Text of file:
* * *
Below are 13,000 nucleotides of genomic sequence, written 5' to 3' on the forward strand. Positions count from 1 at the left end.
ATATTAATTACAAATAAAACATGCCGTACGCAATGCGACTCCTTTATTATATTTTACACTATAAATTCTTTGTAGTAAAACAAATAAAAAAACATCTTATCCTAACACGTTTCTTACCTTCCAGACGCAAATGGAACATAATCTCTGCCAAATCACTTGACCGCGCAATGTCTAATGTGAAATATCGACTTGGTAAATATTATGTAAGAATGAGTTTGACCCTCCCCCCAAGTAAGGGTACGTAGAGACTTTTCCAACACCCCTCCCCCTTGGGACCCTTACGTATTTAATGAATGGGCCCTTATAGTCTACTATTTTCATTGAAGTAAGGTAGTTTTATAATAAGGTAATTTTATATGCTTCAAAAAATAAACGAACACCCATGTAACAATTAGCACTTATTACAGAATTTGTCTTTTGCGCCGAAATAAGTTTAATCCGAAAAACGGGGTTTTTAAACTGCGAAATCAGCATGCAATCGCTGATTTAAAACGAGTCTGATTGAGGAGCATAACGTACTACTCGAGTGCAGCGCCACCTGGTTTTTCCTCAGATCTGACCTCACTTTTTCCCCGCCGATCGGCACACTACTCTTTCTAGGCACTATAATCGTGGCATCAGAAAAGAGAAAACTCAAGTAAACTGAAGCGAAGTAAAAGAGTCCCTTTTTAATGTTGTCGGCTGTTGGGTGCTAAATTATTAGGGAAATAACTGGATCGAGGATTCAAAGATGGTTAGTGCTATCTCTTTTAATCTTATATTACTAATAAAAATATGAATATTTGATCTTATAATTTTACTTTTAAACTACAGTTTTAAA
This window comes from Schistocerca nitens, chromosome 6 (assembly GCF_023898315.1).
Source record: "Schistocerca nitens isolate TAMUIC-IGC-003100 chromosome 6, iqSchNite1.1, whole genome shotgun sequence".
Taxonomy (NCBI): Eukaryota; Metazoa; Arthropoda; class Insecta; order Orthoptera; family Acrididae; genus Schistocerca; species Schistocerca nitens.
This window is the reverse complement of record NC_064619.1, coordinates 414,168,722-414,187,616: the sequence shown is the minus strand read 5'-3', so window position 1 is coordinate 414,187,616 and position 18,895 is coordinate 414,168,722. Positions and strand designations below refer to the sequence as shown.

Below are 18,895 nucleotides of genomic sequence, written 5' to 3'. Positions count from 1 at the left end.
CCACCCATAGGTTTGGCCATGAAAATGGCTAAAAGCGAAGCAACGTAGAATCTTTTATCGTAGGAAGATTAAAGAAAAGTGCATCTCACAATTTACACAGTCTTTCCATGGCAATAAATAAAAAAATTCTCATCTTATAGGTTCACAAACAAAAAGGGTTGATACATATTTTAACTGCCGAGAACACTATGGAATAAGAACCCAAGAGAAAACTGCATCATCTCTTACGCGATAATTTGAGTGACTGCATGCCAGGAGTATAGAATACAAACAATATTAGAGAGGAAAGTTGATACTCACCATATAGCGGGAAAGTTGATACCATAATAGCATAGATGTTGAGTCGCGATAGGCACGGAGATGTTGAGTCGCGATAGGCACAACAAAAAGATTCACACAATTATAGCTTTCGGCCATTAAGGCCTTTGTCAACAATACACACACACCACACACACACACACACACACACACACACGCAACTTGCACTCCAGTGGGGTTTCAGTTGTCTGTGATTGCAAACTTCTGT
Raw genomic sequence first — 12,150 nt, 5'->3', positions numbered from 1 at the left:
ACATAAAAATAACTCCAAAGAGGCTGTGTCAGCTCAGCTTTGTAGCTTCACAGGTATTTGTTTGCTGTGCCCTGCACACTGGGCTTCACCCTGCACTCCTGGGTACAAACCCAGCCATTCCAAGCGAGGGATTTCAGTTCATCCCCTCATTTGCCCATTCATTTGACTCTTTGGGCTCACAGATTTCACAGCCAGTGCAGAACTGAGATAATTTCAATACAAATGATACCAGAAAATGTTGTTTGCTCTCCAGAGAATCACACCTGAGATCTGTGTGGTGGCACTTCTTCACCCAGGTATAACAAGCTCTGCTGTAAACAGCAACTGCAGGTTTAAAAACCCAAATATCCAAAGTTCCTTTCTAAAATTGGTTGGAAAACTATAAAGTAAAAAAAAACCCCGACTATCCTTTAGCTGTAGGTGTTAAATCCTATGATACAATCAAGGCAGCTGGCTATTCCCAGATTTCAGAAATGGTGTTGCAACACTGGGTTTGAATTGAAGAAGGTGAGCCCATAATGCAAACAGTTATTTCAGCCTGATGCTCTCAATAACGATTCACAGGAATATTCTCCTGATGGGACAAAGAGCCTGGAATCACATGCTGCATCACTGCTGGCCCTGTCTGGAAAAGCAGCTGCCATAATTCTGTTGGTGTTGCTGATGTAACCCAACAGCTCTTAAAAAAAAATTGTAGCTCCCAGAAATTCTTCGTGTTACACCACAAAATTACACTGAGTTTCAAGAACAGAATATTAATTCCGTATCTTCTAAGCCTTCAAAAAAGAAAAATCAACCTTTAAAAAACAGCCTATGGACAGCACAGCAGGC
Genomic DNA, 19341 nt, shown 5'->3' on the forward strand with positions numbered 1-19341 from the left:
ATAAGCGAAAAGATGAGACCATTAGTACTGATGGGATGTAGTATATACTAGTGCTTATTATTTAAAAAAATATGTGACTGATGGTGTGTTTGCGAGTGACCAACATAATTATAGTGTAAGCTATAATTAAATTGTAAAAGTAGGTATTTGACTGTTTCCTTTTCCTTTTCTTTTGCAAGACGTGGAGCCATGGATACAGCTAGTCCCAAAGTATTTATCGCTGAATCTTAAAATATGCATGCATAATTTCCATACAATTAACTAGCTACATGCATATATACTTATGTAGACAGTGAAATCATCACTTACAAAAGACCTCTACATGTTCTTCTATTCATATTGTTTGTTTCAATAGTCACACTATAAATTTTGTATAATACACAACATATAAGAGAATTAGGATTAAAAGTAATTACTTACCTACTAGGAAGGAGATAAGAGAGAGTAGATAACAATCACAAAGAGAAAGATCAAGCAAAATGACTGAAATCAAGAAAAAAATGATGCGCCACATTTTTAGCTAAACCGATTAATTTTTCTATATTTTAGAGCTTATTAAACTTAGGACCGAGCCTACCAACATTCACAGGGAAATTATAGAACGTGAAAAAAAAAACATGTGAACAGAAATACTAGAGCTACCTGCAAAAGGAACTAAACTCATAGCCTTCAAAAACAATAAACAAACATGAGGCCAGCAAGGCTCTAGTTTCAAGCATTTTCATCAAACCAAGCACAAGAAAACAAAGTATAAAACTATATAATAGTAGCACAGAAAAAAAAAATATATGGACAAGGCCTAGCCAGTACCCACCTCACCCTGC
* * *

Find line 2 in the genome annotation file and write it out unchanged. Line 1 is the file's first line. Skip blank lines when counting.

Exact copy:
ATATTAATTACAAATAAAACATGCCGTACGCAATGCGACTCCTTTATTATATTTTACACTATAAATTCTTTGTAGTAAAACAAATAAAAAAACATCTTATCCTAACACGTTTCTTACCTTCCAGACGCAAATGGAACATAATCTCTGCCAAATCACTTGACCGCGCAATGTCTAATGTGAAATATCGACTTGGTAAATATTATGTAAGAATGAGTTTGACCCTCCCCCCAAGTAAGGGTACGTAGAGACTTTTCCAACACCCCTCCCCCTTGGGACCCTTACGTATTTAATGAATGGGCCCTTATAGTCTACTATTTTCATTGAAGTAAGGTAGTTTTATAATAAGGTAATTTTATATGCTTCAAAAAATAAACGAACACCCATGTAACAATTAGCACTTATTACAGAATTTGTCTTTTGCGCCGAAATAAGTTTAATCCGAAAAACGGGGTTTTTAAACTGCGAAATCAGCATGCAATCGCTGATTTAAAACGAGTCTGATTGAGGAGCATAACGTACTACTCGAGTGCAGCGCCACCTGGTTTTTCCTCAGATCTGACCTCACTTTTTCCCCGCCGATCGGCACACTACTCTTTCTAGGCACTATAATCGTGGCATCAGAAAAGAGAAAACTCAAGTAAACTGAAGCGAAGTAAAAGAGTCCCTTTTTAATGTTGTCGGCTGTTGGGTGCTAAATTATTAGGGAAATAACTGGATCGAGGATTCAAAGATGGTTAGTGCTATCTCTTTTAATCTTATATTACTAATAAAAATATGAATATTTGATCTTATAATTTTACTTTTAAACTACAGTTTTAAA